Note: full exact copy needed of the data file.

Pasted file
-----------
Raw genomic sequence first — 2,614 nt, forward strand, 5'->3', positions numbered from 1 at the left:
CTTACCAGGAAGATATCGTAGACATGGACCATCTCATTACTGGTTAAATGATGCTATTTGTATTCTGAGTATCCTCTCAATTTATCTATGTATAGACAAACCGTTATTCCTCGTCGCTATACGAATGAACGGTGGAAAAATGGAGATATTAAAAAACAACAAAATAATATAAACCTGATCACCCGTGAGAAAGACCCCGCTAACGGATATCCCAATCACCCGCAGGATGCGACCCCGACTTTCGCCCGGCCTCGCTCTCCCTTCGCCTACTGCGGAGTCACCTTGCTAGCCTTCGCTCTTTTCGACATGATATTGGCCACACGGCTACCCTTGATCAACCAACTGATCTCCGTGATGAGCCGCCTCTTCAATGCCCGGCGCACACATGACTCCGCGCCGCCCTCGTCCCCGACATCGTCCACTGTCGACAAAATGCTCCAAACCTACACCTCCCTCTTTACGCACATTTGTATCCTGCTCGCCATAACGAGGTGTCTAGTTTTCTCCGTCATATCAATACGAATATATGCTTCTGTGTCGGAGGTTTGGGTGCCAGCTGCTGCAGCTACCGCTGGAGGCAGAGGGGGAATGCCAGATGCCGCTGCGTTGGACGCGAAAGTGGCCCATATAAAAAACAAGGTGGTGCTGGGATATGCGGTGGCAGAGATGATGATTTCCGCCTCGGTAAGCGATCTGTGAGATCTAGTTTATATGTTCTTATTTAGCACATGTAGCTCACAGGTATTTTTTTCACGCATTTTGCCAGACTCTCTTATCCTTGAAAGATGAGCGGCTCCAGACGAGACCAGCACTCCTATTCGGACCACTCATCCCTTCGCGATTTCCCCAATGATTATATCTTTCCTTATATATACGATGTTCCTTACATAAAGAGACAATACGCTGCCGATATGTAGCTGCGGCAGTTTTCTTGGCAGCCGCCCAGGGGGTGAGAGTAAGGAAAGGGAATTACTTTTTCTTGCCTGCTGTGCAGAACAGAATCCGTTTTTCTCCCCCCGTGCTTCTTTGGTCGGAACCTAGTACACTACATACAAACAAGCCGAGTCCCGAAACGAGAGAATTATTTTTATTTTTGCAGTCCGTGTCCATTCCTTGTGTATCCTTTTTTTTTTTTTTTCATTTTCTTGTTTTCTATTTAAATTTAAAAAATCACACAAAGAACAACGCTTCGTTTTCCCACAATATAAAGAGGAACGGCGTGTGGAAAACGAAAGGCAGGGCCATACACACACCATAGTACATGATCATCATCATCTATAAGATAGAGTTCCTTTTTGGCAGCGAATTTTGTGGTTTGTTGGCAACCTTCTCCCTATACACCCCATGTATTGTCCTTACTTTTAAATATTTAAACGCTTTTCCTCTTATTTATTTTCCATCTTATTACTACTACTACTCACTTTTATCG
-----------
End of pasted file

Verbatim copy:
Raw genomic sequence first — 2,614 nt, forward strand, 5'->3', positions numbered from 1 at the left:
CTTACCAGGAAGATATCGTAGACATGGACCATCTCATTACTGGTTAAATGATGCTATTTGTATTCTGAGTATCCTCTCAATTTATCTATGTATAGACAAACCGTTATTCCTCGTCGCTATACGAATGAACGGTGGAAAAATGGAGATATTAAAAAACAACAAAATAATATAAACCTGATCACCCGTGAGAAAGACCCCGCTAACGGATATCCCAATCACCCGCAGGATGCGACCCCGACTTTCGCCCGGCCTCGCTCTCCCTTCGCCTACTGCGGAGTCACCTTGCTAGCCTTCGCTCTTTTCGACATGATATTGGCCACACGGCTACCCTTGATCAACCAACTGATCTCCGTGATGAGCCGCCTCTTCAATGCCCGGCGCACACATGACTCCGCGCCGCCCTCGTCCCCGACATCGTCCACTGTCGACAAAATGCTCCAAACCTACACCTCCCTCTTTACGCACATTTGTATCCTGCTCGCCATAACGAGGTGTCTAGTTTTCTCCGTCATATCAATACGAATATATGCTTCTGTGTCGGAGGTTTGGGTGCCAGCTGCTGCAGCTACCGCTGGAGGCAGAGGGGGAATGCCAGATGCCGCTGCGTTGGACGCGAAAGTGGCCCATATAAAAAACAAGGTGGTGCTGGGATATGCGGTGGCAGAGATGATGATTTCCGCCTCGGTAAGCGATCTGTGAGATCTAGTTTATATGTTCTTATTTAGCACATGTAGCTCACAGGTATTTTTTTCACGCATTTTGCCAGACTCTCTTATCCTTGAAAGATGAGCGGCTCCAGACGAGACCAGCACTCCTATTCGGACCACTCATCCCTTCGCGATTTCCCCAATGATTATATCTTTCCTTATATATACGATGTTCCTTACATAAAGAGACAATACGCTGCCGATATGTAGCTGCGGCAGTTTTCTTGGCAGCCGCCCAGGGGGTGAGAGTAAGGAAAGGGAATTACTTTTTCTTGCCTGCTGTGCAGAACAGAATCCGTTTTTCTCCCCCCGTGCTTCTTTGGTCGGAACCTAGTACACTACATACAAACAAGCCGAGTCCCGAAACGAGAGAATTATTTTTATTTTTGCAGTCCGTGTCCATTCCTTGTGTATCCTTTTTTTTTTTTTTTCATTTTCTTGTTTTCTATTTAAATTTAAAAAATCACACAAAGAACAACGCTTCGTTTTCCCACAATATAAAGAGGAACGGCGTGTGGAAAACGAAAGGCAGGGCCATACACACACCATAGTACATGATCATCATCATCTATAAGATAGAGTTCCTTTTTGGCAGCGAATTTTGTGGTTTGTTGGCAACCTTCTCCCTATACACCCCATGTATTGTCCTTACTTTTAAATATTTAAACGCTTTTCCTCTTATTTATTTTCCATCTTATTACTACTACTACTCACTTTTATCG